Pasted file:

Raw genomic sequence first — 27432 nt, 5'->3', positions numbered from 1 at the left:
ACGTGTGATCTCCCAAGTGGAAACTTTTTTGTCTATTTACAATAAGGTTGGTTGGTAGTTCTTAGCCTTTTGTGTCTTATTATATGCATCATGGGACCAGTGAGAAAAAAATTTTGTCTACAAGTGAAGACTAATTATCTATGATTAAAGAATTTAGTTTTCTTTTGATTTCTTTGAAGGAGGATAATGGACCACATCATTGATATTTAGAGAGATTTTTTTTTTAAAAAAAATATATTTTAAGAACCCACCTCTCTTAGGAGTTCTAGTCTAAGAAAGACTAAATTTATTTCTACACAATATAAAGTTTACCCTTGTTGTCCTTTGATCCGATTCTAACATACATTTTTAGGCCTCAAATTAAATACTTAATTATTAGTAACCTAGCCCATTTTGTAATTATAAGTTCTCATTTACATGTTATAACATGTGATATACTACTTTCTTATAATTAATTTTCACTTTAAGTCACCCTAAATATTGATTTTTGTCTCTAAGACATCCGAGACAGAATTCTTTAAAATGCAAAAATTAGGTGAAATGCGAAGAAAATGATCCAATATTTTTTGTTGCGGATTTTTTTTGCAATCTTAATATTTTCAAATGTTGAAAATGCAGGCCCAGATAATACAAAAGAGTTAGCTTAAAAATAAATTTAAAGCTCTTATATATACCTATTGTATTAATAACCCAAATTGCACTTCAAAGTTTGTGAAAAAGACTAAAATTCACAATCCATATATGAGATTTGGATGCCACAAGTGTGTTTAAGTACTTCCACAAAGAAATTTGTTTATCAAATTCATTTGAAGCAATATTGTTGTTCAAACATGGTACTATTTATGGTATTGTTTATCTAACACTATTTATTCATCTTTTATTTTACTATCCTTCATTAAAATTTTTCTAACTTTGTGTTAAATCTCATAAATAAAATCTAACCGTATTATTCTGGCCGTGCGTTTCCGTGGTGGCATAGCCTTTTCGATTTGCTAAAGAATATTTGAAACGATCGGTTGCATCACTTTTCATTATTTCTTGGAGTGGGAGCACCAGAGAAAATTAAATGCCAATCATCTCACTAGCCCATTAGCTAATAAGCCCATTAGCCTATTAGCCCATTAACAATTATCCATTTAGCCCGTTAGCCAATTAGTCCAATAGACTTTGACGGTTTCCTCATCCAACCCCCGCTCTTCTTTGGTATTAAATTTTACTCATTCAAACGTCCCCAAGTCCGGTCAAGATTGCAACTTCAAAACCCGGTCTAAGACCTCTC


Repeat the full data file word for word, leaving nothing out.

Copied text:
Raw genomic sequence first — 27432 nt, 5'->3', positions numbered from 1 at the left:
ACGTGTGATCTCCCAAGTGGAAACTTTTTTGTCTATTTACAATAAGGTTGGTTGGTAGTTCTTAGCCTTTTGTGTCTTATTATATGCATCATGGGACCAGTGAGAAAAAAATTTTGTCTACAAGTGAAGACTAATTATCTATGATTAAAGAATTTAGTTTTCTTTTGATTTCTTTGAAGGAGGATAATGGACCACATCATTGATATTTAGAGAGATTTTTTTTTTAAAAAAAATATATTTTAAGAACCCACCTCTCTTAGGAGTTCTAGTCTAAGAAAGACTAAATTTATTTCTACACAATATAAAGTTTACCCTTGTTGTCCTTTGATCCGATTCTAACATACATTTTTAGGCCTCAAATTAAATACTTAATTATTAGTAACCTAGCCCATTTTGTAATTATAAGTTCTCATTTACATGTTATAACATGTGATATACTACTTTCTTATAATTAATTTTCACTTTAAGTCACCCTAAATATTGATTTTTGTCTCTAAGACATCCGAGACAGAATTCTTTAAAATGCAAAAATTAGGTGAAATGCGAAGAAAATGATCCAATATTTTTTGTTGCGGATTTTTTTTGCAATCTTAATATTTTCAAATGTTGAAAATGCAGGCCCAGATAATACAAAAGAGTTAGCTTAAAAATAAATTTAAAGCTCTTATATATACCTATTGTATTAATAACCCAAATTGCACTTCAAAGTTTGTGAAAAAGACTAAAATTCACAATCCATATATGAGATTTGGATGCCACAAGTGTGTTTAAGTACTTCCACAAAGAAATTTGTTTATCAAATTCATTTGAAGCAATATTGTTGTTCAAACATGGTACTATTTATGGTATTGTTTATCTAACACTATTTATTCATCTTTTATTTTACTATCCTTCATTAAAATTTTTCTAACTTTGTGTTAAATCTCATAAATAAAATCTAACCGTATTATTCTGGCCGTGCGTTTCCGTGGTGGCATAGCCTTTTCGATTTGCTAAAGAATATTTGAAACGATCGGTTGCATCACTTTTCATTATTTCTTGGAGTGGGAGCACCAGAGAAAATTAAATGCCAATCATCTCACTAGCCCATTAGCTAATAAGCCCATTAGCCTATTAGCCCATTAACAATTATCCATTTAGCCCGTTAGCCAATTAGTCCAATAGACTTTGACGGTTTCCTCATCCAACCCCCGCTCTTCTTTGGTATTAAATTTTACTCATTCAAACGTCCCCAAGTCCGGTCAAGATTGCAACTTCAAAACCCGGTCTAAGACCTCTC